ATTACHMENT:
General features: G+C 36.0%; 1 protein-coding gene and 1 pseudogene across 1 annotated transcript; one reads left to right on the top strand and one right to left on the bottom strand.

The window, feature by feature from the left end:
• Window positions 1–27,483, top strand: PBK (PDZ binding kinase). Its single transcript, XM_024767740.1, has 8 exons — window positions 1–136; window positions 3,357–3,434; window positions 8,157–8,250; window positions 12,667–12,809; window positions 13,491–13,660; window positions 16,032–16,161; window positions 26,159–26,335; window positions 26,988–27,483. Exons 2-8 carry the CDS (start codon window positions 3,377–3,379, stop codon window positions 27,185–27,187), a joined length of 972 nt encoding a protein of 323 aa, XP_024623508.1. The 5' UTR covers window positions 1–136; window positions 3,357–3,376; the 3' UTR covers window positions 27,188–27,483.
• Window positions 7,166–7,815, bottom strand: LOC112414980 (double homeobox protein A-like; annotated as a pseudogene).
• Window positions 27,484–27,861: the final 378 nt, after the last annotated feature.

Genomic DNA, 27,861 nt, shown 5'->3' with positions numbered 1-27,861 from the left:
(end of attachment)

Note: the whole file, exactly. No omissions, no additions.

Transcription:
General features: G+C 36.0%; 1 protein-coding gene and 1 pseudogene across 1 annotated transcript; one reads left to right on the top strand and one right to left on the bottom strand.

The window, feature by feature from the left end:
• Window positions 1–27,483, top strand: PBK (PDZ binding kinase). Its single transcript, XM_024767740.1, has 8 exons — window positions 1–136; window positions 3,357–3,434; window positions 8,157–8,250; window positions 12,667–12,809; window positions 13,491–13,660; window positions 16,032–16,161; window positions 26,159–26,335; window positions 26,988–27,483. Exons 2-8 carry the CDS (start codon window positions 3,377–3,379, stop codon window positions 27,185–27,187), a joined length of 972 nt encoding a protein of 323 aa, XP_024623508.1. The 5' UTR covers window positions 1–136; window positions 3,357–3,376; the 3' UTR covers window positions 27,188–27,483.
• Window positions 7,166–7,815, bottom strand: LOC112414980 (double homeobox protein A-like; annotated as a pseudogene).
• Window positions 27,484–27,861: the final 378 nt, after the last annotated feature.

Genomic DNA, 27,861 nt, shown 5'->3' with positions numbered 1-27,861 from the left: